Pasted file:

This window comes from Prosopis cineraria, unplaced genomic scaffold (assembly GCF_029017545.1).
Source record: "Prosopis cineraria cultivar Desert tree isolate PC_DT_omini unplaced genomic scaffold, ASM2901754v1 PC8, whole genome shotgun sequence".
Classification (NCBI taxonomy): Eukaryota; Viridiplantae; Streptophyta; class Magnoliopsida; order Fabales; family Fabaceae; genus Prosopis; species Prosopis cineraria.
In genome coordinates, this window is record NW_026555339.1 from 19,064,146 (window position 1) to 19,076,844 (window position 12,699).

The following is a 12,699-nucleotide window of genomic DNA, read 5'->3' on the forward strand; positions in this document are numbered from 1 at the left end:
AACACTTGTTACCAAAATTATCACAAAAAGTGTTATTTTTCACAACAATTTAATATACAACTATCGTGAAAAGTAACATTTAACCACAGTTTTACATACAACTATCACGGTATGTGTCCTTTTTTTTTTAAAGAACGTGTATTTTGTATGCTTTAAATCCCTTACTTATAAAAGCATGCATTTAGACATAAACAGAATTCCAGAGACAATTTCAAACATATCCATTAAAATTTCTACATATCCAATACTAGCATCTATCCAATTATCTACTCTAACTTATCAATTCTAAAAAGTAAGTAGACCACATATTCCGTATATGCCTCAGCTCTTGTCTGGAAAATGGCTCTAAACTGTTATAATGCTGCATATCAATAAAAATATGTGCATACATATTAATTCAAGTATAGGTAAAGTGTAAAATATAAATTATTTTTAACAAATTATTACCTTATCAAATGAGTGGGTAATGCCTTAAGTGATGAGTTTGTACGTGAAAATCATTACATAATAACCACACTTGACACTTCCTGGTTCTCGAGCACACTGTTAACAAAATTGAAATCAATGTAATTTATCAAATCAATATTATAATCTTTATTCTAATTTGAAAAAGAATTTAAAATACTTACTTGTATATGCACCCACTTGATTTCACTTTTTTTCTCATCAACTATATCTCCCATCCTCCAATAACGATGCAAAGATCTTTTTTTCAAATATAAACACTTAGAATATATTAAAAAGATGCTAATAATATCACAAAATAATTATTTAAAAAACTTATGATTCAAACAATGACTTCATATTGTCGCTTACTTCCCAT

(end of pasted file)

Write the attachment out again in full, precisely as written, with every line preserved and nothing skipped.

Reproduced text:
This window comes from Prosopis cineraria, unplaced genomic scaffold (assembly GCF_029017545.1).
Source record: "Prosopis cineraria cultivar Desert tree isolate PC_DT_omini unplaced genomic scaffold, ASM2901754v1 PC8, whole genome shotgun sequence".
Classification (NCBI taxonomy): Eukaryota; Viridiplantae; Streptophyta; class Magnoliopsida; order Fabales; family Fabaceae; genus Prosopis; species Prosopis cineraria.
In genome coordinates, this window is record NW_026555339.1 from 19,064,146 (window position 1) to 19,076,844 (window position 12,699).

The following is a 12,699-nucleotide window of genomic DNA, read 5'->3' on the forward strand; positions in this document are numbered from 1 at the left end:
AACACTTGTTACCAAAATTATCACAAAAAGTGTTATTTTTCACAACAATTTAATATACAACTATCGTGAAAAGTAACATTTAACCACAGTTTTACATACAACTATCACGGTATGTGTCCTTTTTTTTTTAAAGAACGTGTATTTTGTATGCTTTAAATCCCTTACTTATAAAAGCATGCATTTAGACATAAACAGAATTCCAGAGACAATTTCAAACATATCCATTAAAATTTCTACATATCCAATACTAGCATCTATCCAATTATCTACTCTAACTTATCAATTCTAAAAAGTAAGTAGACCACATATTCCGTATATGCCTCAGCTCTTGTCTGGAAAATGGCTCTAAACTGTTATAATGCTGCATATCAATAAAAATATGTGCATACATATTAATTCAAGTATAGGTAAAGTGTAAAATATAAATTATTTTTAACAAATTATTACCTTATCAAATGAGTGGGTAATGCCTTAAGTGATGAGTTTGTACGTGAAAATCATTACATAATAACCACACTTGACACTTCCTGGTTCTCGAGCACACTGTTAACAAAATTGAAATCAATGTAATTTATCAAATCAATATTATAATCTTTATTCTAATTTGAAAAAGAATTTAAAATACTTACTTGTATATGCACCCACTTGATTTCACTTTTTTTCTCATCAACTATATCTCCCATCCTCCAATAACGATGCAAAGATCTTTTTTTCAAATATAAACACTTAGAATATATTAAAAAGATGCTAATAATATCACAAAATAATTATTTAAAAAACTTATGATTCAAACAATGACTTCATATTGTCGCTTACTTCCCAT